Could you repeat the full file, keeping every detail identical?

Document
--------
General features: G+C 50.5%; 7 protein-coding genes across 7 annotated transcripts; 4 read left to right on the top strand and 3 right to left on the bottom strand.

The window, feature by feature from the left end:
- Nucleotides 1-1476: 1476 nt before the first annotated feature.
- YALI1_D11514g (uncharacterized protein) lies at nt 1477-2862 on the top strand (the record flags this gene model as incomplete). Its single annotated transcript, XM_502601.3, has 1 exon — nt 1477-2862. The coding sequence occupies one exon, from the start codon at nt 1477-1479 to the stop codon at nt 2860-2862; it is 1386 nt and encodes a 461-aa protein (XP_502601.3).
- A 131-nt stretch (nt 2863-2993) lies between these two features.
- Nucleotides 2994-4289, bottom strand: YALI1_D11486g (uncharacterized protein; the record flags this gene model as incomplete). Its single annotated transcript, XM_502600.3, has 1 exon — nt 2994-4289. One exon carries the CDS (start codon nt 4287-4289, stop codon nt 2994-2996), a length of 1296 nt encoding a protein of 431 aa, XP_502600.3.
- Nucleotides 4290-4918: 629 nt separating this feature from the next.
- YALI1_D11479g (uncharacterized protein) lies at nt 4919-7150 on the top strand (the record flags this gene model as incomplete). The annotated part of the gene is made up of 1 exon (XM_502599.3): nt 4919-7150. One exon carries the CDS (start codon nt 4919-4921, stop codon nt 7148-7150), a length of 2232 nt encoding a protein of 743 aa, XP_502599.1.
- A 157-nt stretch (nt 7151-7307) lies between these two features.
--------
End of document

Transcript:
General features: G+C 50.5%; 7 protein-coding genes across 7 annotated transcripts; 4 read left to right on the top strand and 3 right to left on the bottom strand.

The window, feature by feature from the left end:
- Nucleotides 1-1476: 1476 nt before the first annotated feature.
- YALI1_D11514g (uncharacterized protein) lies at nt 1477-2862 on the top strand (the record flags this gene model as incomplete). Its single annotated transcript, XM_502601.3, has 1 exon — nt 1477-2862. The coding sequence occupies one exon, from the start codon at nt 1477-1479 to the stop codon at nt 2860-2862; it is 1386 nt and encodes a 461-aa protein (XP_502601.3).
- A 131-nt stretch (nt 2863-2993) lies between these two features.
- Nucleotides 2994-4289, bottom strand: YALI1_D11486g (uncharacterized protein; the record flags this gene model as incomplete). Its single annotated transcript, XM_502600.3, has 1 exon — nt 2994-4289. One exon carries the CDS (start codon nt 4287-4289, stop codon nt 2994-2996), a length of 1296 nt encoding a protein of 431 aa, XP_502600.3.
- Nucleotides 4290-4918: 629 nt separating this feature from the next.
- YALI1_D11479g (uncharacterized protein) lies at nt 4919-7150 on the top strand (the record flags this gene model as incomplete). The annotated part of the gene is made up of 1 exon (XM_502599.3): nt 4919-7150. One exon carries the CDS (start codon nt 4919-4921, stop codon nt 7148-7150), a length of 2232 nt encoding a protein of 743 aa, XP_502599.1.
- A 157-nt stretch (nt 7151-7307) lies between these two features.